Design and installation practice

From a design and installation point of view, energy efficiency can be applied to all installations, i.e. domestic, commercial and industrial. The main question is – how does it affect the designer or the installer? The good news is that most of the principles within are common parlance already. Let’s look at the concepts.

I. Consumer demand

At design stage, particularly for larger installations, it’s important to know the consumer (or maximum) demand, for example, in kWh. With the application of diversity, the consumer demand can be assessed. This will help determine the size of the electrical supply required for a new building; larger supplies, of course, cost more to install and tariffs are generally higher.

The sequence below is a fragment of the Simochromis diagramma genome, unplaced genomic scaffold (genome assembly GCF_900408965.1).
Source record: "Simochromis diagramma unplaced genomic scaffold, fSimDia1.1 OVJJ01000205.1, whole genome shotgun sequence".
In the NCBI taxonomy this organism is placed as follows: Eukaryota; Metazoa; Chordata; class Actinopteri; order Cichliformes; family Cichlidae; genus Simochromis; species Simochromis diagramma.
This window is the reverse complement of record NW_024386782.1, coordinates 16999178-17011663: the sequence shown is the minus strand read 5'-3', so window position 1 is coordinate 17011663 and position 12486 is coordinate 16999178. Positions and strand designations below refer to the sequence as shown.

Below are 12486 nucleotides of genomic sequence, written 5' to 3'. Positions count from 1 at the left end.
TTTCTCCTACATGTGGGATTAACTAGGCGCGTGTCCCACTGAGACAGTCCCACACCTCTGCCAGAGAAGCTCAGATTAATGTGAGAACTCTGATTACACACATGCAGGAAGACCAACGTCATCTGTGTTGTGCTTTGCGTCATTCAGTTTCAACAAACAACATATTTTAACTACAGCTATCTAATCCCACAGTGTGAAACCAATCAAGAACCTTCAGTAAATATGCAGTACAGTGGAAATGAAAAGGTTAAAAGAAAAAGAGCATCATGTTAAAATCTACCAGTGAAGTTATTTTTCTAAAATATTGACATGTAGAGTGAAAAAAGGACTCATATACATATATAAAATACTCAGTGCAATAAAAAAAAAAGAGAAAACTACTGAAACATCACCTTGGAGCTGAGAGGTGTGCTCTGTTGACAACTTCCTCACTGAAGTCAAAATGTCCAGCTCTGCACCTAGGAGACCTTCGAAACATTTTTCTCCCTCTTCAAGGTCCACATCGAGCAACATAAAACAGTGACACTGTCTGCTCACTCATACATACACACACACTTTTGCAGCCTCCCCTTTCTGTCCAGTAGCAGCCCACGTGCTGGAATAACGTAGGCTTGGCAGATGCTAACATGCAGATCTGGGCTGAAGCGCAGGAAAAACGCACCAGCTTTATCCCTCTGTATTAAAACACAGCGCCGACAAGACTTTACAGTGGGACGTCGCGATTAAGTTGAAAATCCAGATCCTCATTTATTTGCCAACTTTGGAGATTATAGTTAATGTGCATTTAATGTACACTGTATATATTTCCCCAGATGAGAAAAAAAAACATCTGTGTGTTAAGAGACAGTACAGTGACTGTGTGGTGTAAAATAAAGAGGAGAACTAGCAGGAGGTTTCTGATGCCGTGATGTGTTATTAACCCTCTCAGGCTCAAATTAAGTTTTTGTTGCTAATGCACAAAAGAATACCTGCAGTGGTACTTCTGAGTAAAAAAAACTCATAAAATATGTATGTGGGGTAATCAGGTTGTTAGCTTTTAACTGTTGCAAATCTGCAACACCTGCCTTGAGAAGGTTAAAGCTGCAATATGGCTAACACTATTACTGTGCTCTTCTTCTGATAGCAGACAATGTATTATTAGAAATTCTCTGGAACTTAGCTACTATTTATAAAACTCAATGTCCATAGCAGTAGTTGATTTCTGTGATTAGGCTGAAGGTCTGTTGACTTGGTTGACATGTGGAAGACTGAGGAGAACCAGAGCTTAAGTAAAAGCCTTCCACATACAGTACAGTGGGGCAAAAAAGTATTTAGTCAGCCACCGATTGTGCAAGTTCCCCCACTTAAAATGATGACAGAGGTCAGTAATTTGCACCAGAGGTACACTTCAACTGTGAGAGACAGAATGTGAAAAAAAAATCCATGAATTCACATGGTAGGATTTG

II. Tariff structure

The tariff structure will need to be agreed with the supplier. Based on the maximum demand, a tariff structure will set the parameters in which the installation is expected to operate. This could include on- and off-peak tariffs. If the client exceeds the maximum demand, even for a very short period of time, they will be financially penalised for the whole period, i.e. a month.

  Pie chart representing tariff structure  

III. Load profile

As the graph shows, knowledge of the load profile allows us to identify when peak loads can occur and if particular loads can be operated during quieter periods. Keeping the graph as ‘flat’ as possible means that peaks are avoided and consumer demand is kept low.

  Graph of load profile  

IV. Power factor correction